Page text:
A new book chronicles the revolt of revolting "third persons" at Suhrkamp publishers in the wild days of 1968. Necla Kelek is appalled by the speech of the very Christian Christian Wulff, the German president, in Turkey. The taz met a new faction of hardcore Palestinians who are fighting for separate sex hairdressing in Gaza. Sinologist Andreas Schlieker reports on the new Chinese willingness to restructure the heart. And the Cologne band Erdmöbel celebrate the famous halo around the frying pan.
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Saturday 9 - Friday 15 October, 2010

The FR laps up the muscular male bodies and bellies at the Michelangelo exhibition in the Viennese Albertina. The same paper is outraged by the cowardice of the Berlin exhibition "Hitler and the Germans". Mario Vargas-Llosa remembers a bad line from Sweden. Theologist Friedrich Wilhelm Graf makes it very clear that Western values are not Judaeo-Christian values. The Achse des Guten is annoyed by the attempts of the mainstream media to dismiss Mario Vargas-Llosa. The NZZ celebrates the tireless self-demolition of Polish writer and satirist Slawomir Mrozek.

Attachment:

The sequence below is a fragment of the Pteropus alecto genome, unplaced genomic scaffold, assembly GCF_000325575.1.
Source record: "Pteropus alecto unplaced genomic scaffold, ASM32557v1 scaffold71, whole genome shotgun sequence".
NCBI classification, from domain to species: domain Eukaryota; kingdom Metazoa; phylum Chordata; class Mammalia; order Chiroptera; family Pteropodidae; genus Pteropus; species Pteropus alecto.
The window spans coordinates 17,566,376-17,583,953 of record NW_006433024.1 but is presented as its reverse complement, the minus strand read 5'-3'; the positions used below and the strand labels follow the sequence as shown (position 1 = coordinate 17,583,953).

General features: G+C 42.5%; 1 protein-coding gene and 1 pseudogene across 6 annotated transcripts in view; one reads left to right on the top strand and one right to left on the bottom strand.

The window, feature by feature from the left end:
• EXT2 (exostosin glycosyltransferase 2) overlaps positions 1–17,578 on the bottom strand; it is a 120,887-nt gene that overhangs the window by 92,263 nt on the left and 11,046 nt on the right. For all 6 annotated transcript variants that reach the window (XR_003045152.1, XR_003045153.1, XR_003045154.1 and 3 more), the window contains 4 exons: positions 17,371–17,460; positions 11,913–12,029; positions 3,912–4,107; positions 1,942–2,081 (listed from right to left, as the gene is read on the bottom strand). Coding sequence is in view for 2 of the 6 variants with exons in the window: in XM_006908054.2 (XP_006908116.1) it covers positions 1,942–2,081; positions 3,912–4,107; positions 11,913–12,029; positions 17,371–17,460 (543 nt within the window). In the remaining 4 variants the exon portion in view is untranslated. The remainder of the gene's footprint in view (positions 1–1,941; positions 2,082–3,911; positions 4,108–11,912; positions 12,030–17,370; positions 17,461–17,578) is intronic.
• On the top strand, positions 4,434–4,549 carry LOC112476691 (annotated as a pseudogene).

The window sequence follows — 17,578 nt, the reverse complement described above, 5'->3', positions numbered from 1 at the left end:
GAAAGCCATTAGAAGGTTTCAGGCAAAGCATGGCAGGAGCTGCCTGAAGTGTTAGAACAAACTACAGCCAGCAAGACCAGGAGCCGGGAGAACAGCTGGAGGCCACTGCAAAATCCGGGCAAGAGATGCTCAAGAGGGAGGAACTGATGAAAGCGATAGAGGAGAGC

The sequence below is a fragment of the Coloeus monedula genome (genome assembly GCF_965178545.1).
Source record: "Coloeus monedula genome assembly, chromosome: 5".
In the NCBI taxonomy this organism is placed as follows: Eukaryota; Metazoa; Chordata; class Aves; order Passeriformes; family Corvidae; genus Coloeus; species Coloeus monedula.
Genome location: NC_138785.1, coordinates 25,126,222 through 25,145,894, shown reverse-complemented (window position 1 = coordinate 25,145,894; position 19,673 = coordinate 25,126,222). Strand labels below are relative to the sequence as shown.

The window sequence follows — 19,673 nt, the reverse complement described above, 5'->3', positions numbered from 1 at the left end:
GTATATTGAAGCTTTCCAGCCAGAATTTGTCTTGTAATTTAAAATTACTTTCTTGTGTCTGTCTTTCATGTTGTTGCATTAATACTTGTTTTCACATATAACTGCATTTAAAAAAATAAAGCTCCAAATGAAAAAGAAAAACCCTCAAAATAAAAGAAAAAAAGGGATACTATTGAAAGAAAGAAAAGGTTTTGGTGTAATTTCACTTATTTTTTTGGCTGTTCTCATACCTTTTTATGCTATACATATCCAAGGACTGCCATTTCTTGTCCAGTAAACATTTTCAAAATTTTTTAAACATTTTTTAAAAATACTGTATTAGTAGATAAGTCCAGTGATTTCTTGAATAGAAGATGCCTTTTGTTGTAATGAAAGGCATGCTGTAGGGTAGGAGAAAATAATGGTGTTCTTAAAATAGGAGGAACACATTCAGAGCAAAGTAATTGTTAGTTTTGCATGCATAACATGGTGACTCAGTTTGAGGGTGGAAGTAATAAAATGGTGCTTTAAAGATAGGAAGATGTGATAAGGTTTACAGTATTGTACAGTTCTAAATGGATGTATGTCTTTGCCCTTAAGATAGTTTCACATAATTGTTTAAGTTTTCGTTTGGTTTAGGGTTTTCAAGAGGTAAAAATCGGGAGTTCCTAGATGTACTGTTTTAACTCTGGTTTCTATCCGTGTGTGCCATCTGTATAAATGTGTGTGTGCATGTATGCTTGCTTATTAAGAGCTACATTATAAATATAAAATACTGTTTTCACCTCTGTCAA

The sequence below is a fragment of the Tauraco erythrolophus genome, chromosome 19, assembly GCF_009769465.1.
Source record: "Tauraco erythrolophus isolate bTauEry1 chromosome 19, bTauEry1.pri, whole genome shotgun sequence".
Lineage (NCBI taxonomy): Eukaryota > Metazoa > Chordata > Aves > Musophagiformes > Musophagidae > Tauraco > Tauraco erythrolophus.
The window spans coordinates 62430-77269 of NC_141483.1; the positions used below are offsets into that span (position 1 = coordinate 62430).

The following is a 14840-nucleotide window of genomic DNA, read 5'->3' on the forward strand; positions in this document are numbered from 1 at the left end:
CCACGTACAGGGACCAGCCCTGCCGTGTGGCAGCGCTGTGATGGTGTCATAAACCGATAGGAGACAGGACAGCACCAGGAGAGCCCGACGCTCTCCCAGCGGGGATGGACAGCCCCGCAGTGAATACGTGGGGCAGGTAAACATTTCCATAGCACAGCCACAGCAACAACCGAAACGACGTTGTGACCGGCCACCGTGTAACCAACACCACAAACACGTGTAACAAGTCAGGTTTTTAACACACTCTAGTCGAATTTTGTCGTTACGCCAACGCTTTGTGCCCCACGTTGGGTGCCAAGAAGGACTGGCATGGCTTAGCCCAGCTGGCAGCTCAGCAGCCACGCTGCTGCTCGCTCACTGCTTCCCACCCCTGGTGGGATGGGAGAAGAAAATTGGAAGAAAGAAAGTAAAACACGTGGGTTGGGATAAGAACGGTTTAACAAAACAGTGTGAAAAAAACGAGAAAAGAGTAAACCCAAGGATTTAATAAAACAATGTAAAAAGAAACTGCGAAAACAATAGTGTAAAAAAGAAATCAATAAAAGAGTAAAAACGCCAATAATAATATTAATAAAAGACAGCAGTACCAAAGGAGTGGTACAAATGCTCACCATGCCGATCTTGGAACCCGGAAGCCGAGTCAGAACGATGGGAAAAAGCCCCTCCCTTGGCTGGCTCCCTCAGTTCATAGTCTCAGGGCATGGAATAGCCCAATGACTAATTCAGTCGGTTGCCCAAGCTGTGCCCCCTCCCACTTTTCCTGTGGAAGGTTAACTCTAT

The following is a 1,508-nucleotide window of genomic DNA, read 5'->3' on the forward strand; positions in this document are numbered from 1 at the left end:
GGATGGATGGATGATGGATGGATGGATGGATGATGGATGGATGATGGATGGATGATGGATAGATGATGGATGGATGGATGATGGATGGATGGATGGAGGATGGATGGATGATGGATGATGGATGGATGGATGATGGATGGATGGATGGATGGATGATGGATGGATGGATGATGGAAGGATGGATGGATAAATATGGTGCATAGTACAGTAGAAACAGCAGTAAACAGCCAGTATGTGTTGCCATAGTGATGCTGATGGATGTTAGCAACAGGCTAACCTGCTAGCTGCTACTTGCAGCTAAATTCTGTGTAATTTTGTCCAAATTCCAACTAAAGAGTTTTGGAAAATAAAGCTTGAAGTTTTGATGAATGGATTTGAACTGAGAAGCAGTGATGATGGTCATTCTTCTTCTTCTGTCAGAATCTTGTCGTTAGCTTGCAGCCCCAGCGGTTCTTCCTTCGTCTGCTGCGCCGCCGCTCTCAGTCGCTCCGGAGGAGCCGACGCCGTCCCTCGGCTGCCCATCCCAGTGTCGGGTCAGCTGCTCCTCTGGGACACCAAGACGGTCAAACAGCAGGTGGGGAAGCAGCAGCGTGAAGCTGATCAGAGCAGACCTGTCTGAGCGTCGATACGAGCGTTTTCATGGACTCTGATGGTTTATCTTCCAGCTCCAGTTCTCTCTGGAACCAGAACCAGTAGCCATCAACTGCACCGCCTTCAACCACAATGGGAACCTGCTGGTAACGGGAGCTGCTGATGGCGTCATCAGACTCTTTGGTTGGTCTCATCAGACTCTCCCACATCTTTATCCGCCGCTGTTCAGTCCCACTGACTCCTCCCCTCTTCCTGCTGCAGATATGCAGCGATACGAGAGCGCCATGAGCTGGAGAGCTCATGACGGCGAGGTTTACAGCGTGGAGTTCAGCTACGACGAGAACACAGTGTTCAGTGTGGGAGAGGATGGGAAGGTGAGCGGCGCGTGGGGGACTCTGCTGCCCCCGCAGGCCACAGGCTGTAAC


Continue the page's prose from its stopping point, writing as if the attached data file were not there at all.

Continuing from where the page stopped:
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Saturday 2 - Friday 8 October, 2010

Nigerian writer Niyi Osundare explains why his country has become uninhabitable. German Book Prize winner Melinda Nadj Abonji says Switzerland only pretends to be liberal. German author Monika Maron is not sure that Islam really does belong to Germany. Russian writer Oleg Yuriev explains the disastrous effects of postmodernism on the Petersburg Hermitage. Argentinian author Martin Caparros describes how the Kirchners have co-opted the country's revolutionary history. And publisher Damian Tabarovsky explains why 2001 was such an explosively creative year for Argentina.